Sometimes it just makes sense to honeymoon close to home.
Kate and Wills went no farther than Anglesey. Vivien, my heroine of Welsh descent in Notorious Vow, would approve. There is much to be said for the privacy afforded by a windswept island off the coast of her family’s native homeland.
Princess Charlotte and Prince Leopold honeymooned just outside London in Weybridge, at her uncle’s estate of Oatlands. The manor had been the site of a royal palace built for Queen Anne of Cleves by Henry VIII, long since demolished. A house remaining on the estate was enlarged and eventually leased by Prince Frederick, the Duke of York. This burned down and a Gothic mansion was erected in its place and became the primary residence of his wife, Princess Frederica Charlotte of Prussia.
The following is an amusing illustration of what things must have been like at Oatlands:
‘The Duke was used to bring down parties of his friends to spend the week-ends at Oatlands. The Duchess had not the least objection, and without making any change in her own manner of life, entertained her guests in a charming and unceremonious way that endeared her to everyone who knew her. No one was ever known to refuse an invitation to Oatlands, though the first visit there must always astonish, and even dismay. The park was kept for the accommodation of a collection of macaws, monkeys, ostriches, kangaroos; the stables were full of horses which were none of them obtainable for the use of the guests; the house swarmed with servants, whose business never seemed to be to wait on anyone; the hostess breakfasted at three in the morning, spent the night in wandering about the grounds, and was in the habit of retiring unexpectedly to a four-roomed grotto she had had made for herself in the park. ‘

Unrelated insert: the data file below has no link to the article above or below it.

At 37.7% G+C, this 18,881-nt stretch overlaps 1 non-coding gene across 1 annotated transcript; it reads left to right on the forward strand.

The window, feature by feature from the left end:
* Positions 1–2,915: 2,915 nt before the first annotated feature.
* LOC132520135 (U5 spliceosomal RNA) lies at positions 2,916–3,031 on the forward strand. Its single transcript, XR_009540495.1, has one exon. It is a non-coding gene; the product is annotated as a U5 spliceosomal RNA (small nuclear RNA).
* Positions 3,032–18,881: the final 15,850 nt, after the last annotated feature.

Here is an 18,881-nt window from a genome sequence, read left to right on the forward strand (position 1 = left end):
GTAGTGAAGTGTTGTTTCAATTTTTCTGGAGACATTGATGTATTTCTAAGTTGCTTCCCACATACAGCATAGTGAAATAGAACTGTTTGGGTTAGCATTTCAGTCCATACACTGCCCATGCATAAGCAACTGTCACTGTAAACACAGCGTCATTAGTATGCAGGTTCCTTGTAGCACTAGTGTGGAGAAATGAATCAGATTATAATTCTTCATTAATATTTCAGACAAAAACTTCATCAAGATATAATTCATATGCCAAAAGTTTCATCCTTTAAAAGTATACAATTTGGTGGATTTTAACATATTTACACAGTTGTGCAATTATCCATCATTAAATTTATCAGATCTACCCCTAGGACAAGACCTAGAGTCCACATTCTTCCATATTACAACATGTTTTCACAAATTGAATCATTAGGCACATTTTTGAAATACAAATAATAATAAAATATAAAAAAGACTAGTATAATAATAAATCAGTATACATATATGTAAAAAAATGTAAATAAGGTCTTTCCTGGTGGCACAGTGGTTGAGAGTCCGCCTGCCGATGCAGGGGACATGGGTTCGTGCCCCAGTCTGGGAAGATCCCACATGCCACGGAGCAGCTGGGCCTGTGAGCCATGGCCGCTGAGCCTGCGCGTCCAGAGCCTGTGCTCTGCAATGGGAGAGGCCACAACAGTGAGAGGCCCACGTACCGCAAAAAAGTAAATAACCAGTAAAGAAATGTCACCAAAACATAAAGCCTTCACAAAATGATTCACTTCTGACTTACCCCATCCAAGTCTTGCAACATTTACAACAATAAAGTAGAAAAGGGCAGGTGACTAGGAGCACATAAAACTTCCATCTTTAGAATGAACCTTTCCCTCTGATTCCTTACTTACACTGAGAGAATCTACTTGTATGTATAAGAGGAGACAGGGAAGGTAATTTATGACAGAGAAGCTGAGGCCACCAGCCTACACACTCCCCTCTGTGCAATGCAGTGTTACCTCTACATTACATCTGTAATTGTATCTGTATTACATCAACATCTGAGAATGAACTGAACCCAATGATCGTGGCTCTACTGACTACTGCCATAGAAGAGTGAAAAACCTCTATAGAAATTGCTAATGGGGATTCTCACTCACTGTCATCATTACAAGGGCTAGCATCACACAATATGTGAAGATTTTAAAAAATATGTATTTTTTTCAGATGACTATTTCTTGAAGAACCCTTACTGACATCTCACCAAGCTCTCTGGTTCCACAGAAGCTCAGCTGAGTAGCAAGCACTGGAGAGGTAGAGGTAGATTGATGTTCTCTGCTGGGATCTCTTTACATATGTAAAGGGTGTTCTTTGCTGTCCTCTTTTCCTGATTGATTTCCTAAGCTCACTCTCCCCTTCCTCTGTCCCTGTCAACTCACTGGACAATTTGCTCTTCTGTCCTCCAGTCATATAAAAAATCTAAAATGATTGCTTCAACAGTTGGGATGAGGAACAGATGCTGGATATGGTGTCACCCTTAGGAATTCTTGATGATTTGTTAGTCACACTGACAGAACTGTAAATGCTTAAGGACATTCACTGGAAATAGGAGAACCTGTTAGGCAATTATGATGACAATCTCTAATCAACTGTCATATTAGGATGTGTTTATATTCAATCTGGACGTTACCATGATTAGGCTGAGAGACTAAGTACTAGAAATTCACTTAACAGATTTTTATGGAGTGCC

from Regency Buck, by Georgette Heyer
Princess Charlotte and Prince Leopold remained at Oatlands until summoned back to London by Queen Charlotte. The princess’ grandmother planned a “drawing-room,” or presentation to receive the congratulations of the nobility and gentry on the marriage. The Asiatic Journal from 1816 further reports that between two and three thousand people were present for the occasion and Buckingham House, as it was then called, was filled with “expecting spectators.”
Their honeymoon must have seemed as remote to the young couple as Wales.
Today, Oatlands is a hotel. You can even have a wedding there!
Love the cartoon! Something I never thought – I’m not sure why – would have ‘existed’. Thanks for sharing – as always 🙂
That is a funny cartoon! It would be fun to stay at the Oatlands.
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